As the number of our new (and old) customers grows, it becomes crucial to use IaC and enjoy all of its benefits like mitigation of human errors, infrastructure (self-)documentation etc.

Why Terraform?

As in (almost) every software product category, there are more products to choose from, but we felt Terraform would be the number one for us for sure. 🙂 There are basically two reasons:

HashiCorp product

We (as Ackee DevOps team) have very good previous experience with Hashicorp products. We’ve incorporated Vault to keep our application secrets really secret and we use Packer to create custom OS images for our virtual machines that run databases (which are provisioned by Terraform by the way, but we will talk about this later). Previously, we also worked with Vagrant, which worked perfectly.

Cloud-agnostic

Thought we run almost everything on GCP nowadays, it is always nice to work with a “swiss-knife” – a product that will provision all platforms (or, as Terraform terminology says: providers) with single interface and DSL.

Terraform and CD

As we already used to deliver our application and some infrastructure code with Jenkins pipeline by applying Kubernetes YAML definition files to GKE clusters, it was easy to integrate Terraform parts into it.

As we run Jenkins slave in Docker, we were pretty good with this “wget-ing” style of Terraform installation (Golang FTW):

Jenkins pipeline integration

As we mentioned, we already provisioned some infrastructure parts by Jenkins pipeline so we just extended that pipeline with a new code:

This code first checks if dir named “terraform” exists and makes is backward-compatible with projects that are not defined in Terraform. Next it creates backend.tf file with information about a project that we already know from our CD environment, it changes directory to terraform (it is were all our .tf files go) and there come interesting parts:

We wrap everything in sshagent pipeline directive – this allows us to use our private GitLab deploy SSH key, so we can fetch Terraform modules from GitHub repositories – public sources and even from private GitLab repositories – private sources. This is good for privacy – we can keep some internal infrastructure characteristics hidden from the world – and also for sharing (and caring) – we can publish some nice generic work.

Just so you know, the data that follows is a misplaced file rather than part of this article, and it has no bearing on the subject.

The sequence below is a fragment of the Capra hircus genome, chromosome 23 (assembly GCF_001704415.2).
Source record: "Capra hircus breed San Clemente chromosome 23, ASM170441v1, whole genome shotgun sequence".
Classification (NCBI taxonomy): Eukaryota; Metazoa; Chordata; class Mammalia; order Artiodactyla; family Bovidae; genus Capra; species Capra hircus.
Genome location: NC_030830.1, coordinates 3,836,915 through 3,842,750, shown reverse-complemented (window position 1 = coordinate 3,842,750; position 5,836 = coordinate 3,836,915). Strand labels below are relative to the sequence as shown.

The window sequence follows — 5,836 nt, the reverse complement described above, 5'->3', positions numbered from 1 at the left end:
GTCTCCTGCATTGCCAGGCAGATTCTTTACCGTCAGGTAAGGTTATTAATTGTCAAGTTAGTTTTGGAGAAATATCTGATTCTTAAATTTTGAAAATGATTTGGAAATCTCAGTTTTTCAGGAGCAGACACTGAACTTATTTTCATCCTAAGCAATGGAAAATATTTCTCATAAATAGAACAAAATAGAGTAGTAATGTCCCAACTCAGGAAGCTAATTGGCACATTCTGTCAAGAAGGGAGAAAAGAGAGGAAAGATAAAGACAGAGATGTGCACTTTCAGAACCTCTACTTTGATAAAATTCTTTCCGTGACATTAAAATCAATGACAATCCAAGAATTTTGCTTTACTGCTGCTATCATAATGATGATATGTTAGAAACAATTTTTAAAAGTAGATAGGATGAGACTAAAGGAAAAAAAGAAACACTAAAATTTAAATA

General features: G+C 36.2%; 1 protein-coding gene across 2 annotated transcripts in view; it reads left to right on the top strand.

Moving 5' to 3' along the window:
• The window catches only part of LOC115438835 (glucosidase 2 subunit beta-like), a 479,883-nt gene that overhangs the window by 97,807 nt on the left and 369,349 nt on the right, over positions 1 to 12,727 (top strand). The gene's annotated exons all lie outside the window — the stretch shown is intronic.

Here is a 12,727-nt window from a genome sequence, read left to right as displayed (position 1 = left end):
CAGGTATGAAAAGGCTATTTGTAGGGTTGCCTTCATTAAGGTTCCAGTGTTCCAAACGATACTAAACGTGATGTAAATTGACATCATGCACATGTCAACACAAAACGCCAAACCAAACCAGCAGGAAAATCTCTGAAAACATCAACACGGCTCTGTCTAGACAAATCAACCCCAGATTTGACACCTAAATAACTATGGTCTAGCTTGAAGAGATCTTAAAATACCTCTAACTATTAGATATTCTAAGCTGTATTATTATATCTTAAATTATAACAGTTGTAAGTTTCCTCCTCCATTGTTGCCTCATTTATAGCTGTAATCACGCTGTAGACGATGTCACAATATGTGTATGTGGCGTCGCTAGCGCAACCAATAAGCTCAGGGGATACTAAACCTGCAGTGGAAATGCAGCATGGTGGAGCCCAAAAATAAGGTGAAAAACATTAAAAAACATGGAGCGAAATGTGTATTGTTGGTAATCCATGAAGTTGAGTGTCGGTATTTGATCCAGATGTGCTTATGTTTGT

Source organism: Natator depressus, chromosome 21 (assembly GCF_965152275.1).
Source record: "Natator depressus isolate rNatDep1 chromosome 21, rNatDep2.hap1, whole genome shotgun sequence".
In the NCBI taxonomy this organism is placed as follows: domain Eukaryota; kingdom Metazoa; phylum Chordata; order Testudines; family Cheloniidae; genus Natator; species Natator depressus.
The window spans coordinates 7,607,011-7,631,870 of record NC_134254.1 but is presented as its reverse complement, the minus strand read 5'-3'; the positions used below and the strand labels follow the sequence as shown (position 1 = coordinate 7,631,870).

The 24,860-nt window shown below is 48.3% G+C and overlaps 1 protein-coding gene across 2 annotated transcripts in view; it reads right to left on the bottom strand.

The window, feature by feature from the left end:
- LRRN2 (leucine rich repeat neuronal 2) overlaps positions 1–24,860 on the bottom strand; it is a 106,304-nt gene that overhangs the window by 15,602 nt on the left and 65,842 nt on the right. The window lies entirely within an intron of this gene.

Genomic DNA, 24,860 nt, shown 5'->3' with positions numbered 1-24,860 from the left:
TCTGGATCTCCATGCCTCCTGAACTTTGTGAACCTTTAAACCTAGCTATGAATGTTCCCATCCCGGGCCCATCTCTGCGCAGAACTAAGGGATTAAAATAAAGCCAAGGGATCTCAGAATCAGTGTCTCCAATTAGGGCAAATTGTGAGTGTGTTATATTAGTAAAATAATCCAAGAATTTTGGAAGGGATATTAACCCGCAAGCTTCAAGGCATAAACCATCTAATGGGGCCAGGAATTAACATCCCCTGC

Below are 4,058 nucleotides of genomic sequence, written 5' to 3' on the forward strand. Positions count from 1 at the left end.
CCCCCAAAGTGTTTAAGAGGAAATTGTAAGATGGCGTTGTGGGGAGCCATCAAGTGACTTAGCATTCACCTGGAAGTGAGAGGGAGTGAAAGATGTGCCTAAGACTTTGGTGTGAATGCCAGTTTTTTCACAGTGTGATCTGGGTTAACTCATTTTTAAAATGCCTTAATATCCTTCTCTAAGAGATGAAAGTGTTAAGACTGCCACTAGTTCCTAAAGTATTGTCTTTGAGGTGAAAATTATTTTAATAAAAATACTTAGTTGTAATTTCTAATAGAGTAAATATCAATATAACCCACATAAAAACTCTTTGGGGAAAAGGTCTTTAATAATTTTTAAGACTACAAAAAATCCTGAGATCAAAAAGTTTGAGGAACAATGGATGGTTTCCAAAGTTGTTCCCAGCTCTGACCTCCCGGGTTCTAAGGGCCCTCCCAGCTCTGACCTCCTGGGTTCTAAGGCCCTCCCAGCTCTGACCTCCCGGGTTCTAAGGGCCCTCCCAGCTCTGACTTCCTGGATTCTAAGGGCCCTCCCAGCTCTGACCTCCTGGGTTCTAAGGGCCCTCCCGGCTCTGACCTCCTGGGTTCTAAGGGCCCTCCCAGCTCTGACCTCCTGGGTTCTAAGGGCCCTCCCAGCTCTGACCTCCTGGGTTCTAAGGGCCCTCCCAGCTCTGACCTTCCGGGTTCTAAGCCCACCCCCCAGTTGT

Then we run some pretty generic stuff, that init project, command that fetches module and update them if needed (so we have to lock version everywhere, which is best practice anyway) and in the end, we apply changes.

Terraform plan

Do you miss terraform plan command in our pipeline? Right, that’s because of the workflow we’ve chosen.

As long as we use GCP service accounts for authorization and GCS buckets as state remote backend, we are able to check with terraform plan on our local machine, then push to git repo and let our CD pipeline run actual terraform apply.

Public work

We made some database provisioning work we wanted share with the community.

It includes Packer image templates for GCP instances, which grabs Ubuntu 16.04, upgrades packages, installs database (Elasticsearch, MongoDB or Redis), installs Stackdriver Monitoring agent and Logging agent for log ingestion and pushes image to GCS:

When you’ve created Stackdriver-enabled image for database, you can use our public Terraform module to provision node (or cluster!):

Private GitLab integration

Besides pretty generic work we have done on database modules, we have created some internal modules, that we want to keep private.

As shown previously, this is done by wrapping terraform calls in sshagent, so we can pull public GitHub repos and also private GitLab ones. Definition goes like this:

Do we love Terraform?

Terraform, as well as all other HashiCorp products we use, has shown great versatility and interoperability with other products. It also helped us normalize and document our infrastructure in code so: Yes, we do!

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